London – Capetonian Jonathan Ntutu set a South African record in his 200m T13 heat on Thursday at the London Paralympic Games, storming home in 22.40 seconds.
Visually-impaired Ntutu said he intended to savour the moment while saving enough energy for Friday’s final.
“I had a plan to conserve enough energy for the final tomorrow and just enjoy the moment.”
After his elaborate gestures on the podium when he won the bronze medal in the men’s 100m T13, the charismatic Ntutu said he was not sure what he would do if he won another medal.
“A different one for tomorrow, but something to entertain everyone,” he said of his haka-like celebrations on Saturday.
“I didn’t plan that one, but tomorrow’s will be planned. I’ll be on that podium. It just depends who will be next to me.”
He faces tough competition though, after Jason Smyth from Ireland won his heat in 21.48 and Russian Alexander Zverev (22.18) and Luis Felipe Gutierrez of Cuba (22.35) qualified ahead of him in the other two heats.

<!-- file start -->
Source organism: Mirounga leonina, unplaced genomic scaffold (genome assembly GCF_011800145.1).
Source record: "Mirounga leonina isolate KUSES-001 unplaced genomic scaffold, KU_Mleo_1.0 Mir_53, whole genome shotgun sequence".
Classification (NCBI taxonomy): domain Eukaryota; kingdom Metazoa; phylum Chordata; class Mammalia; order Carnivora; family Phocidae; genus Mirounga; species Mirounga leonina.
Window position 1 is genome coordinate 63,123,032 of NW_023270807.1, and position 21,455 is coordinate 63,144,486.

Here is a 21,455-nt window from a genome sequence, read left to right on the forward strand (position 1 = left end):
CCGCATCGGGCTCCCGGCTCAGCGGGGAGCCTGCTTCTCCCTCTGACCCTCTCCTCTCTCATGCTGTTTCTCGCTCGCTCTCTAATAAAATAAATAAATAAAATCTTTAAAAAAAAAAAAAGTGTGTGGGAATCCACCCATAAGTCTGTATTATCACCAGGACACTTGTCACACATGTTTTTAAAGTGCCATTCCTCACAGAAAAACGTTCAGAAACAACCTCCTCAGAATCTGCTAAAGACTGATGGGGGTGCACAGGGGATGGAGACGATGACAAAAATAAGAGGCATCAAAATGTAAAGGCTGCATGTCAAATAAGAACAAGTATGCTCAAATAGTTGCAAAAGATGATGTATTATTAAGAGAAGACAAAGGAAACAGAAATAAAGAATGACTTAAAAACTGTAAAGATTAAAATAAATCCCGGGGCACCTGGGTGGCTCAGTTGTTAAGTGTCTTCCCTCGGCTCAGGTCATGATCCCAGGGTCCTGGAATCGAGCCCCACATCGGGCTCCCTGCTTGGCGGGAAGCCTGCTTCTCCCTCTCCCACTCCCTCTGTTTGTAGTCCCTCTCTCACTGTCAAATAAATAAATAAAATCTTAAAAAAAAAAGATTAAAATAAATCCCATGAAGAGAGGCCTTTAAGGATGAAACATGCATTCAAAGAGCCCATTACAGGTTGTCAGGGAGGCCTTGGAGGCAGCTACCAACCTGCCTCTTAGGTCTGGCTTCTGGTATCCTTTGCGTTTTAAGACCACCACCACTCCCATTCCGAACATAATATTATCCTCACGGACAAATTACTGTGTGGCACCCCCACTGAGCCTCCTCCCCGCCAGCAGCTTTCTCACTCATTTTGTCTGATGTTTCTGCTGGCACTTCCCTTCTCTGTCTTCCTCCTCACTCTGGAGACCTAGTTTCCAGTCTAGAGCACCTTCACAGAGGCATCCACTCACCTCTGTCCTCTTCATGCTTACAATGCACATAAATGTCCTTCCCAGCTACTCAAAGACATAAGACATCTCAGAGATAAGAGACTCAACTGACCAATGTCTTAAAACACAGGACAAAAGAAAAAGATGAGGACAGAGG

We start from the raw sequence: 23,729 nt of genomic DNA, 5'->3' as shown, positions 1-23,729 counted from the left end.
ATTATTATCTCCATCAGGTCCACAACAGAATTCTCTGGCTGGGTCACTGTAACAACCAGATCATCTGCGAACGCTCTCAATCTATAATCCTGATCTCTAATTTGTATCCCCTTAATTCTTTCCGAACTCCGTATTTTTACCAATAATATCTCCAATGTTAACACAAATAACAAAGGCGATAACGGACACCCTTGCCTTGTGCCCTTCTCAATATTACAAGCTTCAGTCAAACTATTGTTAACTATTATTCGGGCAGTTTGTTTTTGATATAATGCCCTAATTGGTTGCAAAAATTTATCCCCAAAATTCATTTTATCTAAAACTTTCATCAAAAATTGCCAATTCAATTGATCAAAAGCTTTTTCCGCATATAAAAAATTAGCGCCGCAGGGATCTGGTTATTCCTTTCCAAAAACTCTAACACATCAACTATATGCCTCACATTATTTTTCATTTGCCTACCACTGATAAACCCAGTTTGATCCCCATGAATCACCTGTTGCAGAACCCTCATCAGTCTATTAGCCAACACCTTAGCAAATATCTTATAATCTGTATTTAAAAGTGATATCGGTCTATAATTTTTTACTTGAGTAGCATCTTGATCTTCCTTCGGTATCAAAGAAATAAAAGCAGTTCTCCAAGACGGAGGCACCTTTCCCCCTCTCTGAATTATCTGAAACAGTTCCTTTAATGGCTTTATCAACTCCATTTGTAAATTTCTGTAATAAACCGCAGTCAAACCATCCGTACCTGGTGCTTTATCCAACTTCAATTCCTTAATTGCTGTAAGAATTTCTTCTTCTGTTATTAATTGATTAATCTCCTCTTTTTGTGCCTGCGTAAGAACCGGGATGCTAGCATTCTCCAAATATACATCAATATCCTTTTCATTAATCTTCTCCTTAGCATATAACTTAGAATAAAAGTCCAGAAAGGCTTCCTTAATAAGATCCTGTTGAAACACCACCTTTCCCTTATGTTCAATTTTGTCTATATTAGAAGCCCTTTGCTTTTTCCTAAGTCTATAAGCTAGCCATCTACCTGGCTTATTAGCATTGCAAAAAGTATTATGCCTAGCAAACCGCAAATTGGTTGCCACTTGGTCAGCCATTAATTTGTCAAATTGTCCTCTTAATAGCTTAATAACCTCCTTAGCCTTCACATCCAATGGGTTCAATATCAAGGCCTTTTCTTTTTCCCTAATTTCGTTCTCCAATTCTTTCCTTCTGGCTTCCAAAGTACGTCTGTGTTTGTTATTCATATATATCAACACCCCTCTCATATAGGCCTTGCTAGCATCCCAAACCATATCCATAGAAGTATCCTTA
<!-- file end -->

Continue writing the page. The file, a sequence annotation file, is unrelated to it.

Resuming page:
Samkelo Radebe, possibly distracted by his gold medal which he won as part of the 4x100m relay team, finished a disappointing sixth in his 100m T46 heat.
He clocked 11.53 while Brazilian Yohansson Nascimento was the fastest qualifier in 10.94.
Natalie du Toit was back in her comfort zone, setting the pace in the women’s 200m individual medley.
Almost two seconds faster than her nearest rival, Du Toit touched in 2:36.92. Her team-mate Emily Gray missed the cut in 2:54.03.
There was further disappointment in the pool as both Kevin Paul and Achmat Hassiem failed to progress through to the men’s 100m freestyle S10 final.
Paul’s time of 55.55 was an African record, but was well short of the fastest swimmer, Andrew Pasterfield of Australia, who completed his heat in 53.01. Hassiem trailed in 57.61.
Shireen Sapiro set another African record in her 100m freestyle S10 heat, with a time of 1:07.42, but again it was not good enough to qualify for the final. Her rival Sophie Pascoe from New Zealand swam the quickest race in 1:01.17.
*Sapa's reporter is in London as a guest of the SA Sports Confederation and Olympic Committee. – Sapa